Bits and pieces adding up fast

Published 12:00 am Thursday, January 23, 2003

There's unfinished business this week.

John Knight called to ask for help in finding out some information. effective Feb. 2, 2002, the co-pay for American veterans' prescriptions drugs went up -- of course -- from $2 to $7.

"I tried calling Senator Wellstone, when he was still alive, and Senator Dayton and I even called Senator Grassley from Iowa, where I'm from, to find out why it was they increased the prescription drugs co-pay and nobody ever called me back," said Mr. Knight, a retired Iowa State Patrol trooper and also a retired Austin businessman.

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My advice to Mr. Knight was to call Sen. Norm Coleman. "He wasn't in office at the time, so he can't be blamed for the increase," I told him.

Of course, paying seven bucks for a prescription is not all that bad.

If anybody can tell Mr. Knight why the prescription drug increase, call him today.

A lady called me earlier in the month about a bill she read about in the Mower County legals.

According to the reader, she regularly reads the county legals and this one caught her eye. It was for $2,884 and the money went to Cragun's Resort.

She said she called everyone of the county board members and -- her exact words -- "They all laughed at me, when I complained."

The story gets better -- or worse depending upon your point of view.

The woman also said, "I told them why didn't they just stay at a Motel Six instead of an expensive resort and they said there was a convention or conference at the resort so they saved money by staying there."

Being a wise guy, I told the lady, "They're probably just spending some of the county's millions of reserves by staying at the resort."

I told her to keep reading the legals and call me again if she saw anything that looked a little hinky.

But that ain't all of the story.

It turns out, it's my favorite newspaper's fault. The bill for three county officials to go to Cragun's Resort was only $989.02. The $2,884 went to a consultant on the comprehensive plan.

Behold the power of 4-H.

Sure, cheese is powerful, too, but, I'm telling you, there's nothing like 4-H and here are two examples.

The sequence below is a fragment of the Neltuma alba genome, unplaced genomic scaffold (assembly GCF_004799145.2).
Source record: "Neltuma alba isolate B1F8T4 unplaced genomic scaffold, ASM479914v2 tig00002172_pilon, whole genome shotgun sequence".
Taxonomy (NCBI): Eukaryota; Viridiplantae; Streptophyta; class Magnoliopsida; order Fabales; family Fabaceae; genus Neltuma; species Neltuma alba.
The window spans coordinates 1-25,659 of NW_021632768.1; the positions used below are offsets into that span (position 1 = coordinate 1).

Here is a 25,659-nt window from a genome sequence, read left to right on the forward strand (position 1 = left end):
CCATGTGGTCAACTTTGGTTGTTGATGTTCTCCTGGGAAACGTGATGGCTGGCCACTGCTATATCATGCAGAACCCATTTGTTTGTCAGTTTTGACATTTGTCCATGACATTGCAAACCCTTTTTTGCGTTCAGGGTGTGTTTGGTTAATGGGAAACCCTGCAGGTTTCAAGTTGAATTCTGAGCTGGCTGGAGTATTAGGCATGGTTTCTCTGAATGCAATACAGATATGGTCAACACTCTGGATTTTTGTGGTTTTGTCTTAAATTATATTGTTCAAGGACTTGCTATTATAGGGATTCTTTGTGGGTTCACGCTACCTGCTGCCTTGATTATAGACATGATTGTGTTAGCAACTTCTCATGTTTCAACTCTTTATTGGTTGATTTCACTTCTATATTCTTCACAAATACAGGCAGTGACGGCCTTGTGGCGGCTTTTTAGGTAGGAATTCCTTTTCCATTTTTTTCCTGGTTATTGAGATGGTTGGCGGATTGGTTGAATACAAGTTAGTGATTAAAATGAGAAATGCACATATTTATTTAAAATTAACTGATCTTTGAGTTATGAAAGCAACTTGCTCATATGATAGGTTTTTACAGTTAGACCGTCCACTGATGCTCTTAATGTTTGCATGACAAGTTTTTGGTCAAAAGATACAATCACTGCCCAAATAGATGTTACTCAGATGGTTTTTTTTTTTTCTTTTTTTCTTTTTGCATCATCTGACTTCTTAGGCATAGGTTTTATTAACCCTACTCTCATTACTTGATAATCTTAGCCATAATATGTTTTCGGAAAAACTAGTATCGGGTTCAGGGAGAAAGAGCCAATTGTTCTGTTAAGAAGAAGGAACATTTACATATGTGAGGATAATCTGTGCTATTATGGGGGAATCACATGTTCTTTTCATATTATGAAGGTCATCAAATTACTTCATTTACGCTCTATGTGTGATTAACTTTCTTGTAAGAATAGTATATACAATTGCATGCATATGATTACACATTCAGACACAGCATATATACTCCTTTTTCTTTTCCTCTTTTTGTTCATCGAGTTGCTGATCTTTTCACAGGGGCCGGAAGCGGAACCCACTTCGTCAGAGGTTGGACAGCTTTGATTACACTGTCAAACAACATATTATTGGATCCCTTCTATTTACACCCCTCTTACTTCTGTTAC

The other night, Jerry Flink took me to the Windom 4-H club's annual holiday potluck dinner, party and meeting.

Windom is the club that has the indomitable Amber Graff, the personification of the "best and brightest" accolade for today's youth. Her brother, Nathan, ain't bad either. In fact, you could make a case for every last one of the Windom 4-Hers.

I had a great time and found myself gabbing about another 4-H family.

Mark Wolterman, Carleen's husband, stopped the Lyle Area Cancer Auction in its tracks last Saturday night.

Mr. Wolterman was there to deliver a $1,000 check from the Southeast Minnesota Tractor Pullers Association.

He stayed for the drawing of a new classic Harley Davidson motorcycle donated for a second year by Midwest Doors Inc. of Austin. Mower County Sheriff Terese Amazi did the drawing and when the name of the raffle winner was read, it was none other than Mark Wolterman.

As soon as the applause and yelling ceased, Mr. Wolterman took out his check book and wrote a personal check for $1,000 to the charity.

It breaks a little piece of my heart to have to remind some people that the Wolterman family lost a member, Kayla, in a fatal traffic accident.

I remember Kayla … cute kid, shy smile, showed rabbits and was very respectful.

That's the power of 4-H … good kids, good families, great memories.

Lee Bonorden can be contacted at 434-2232 or by e-mail at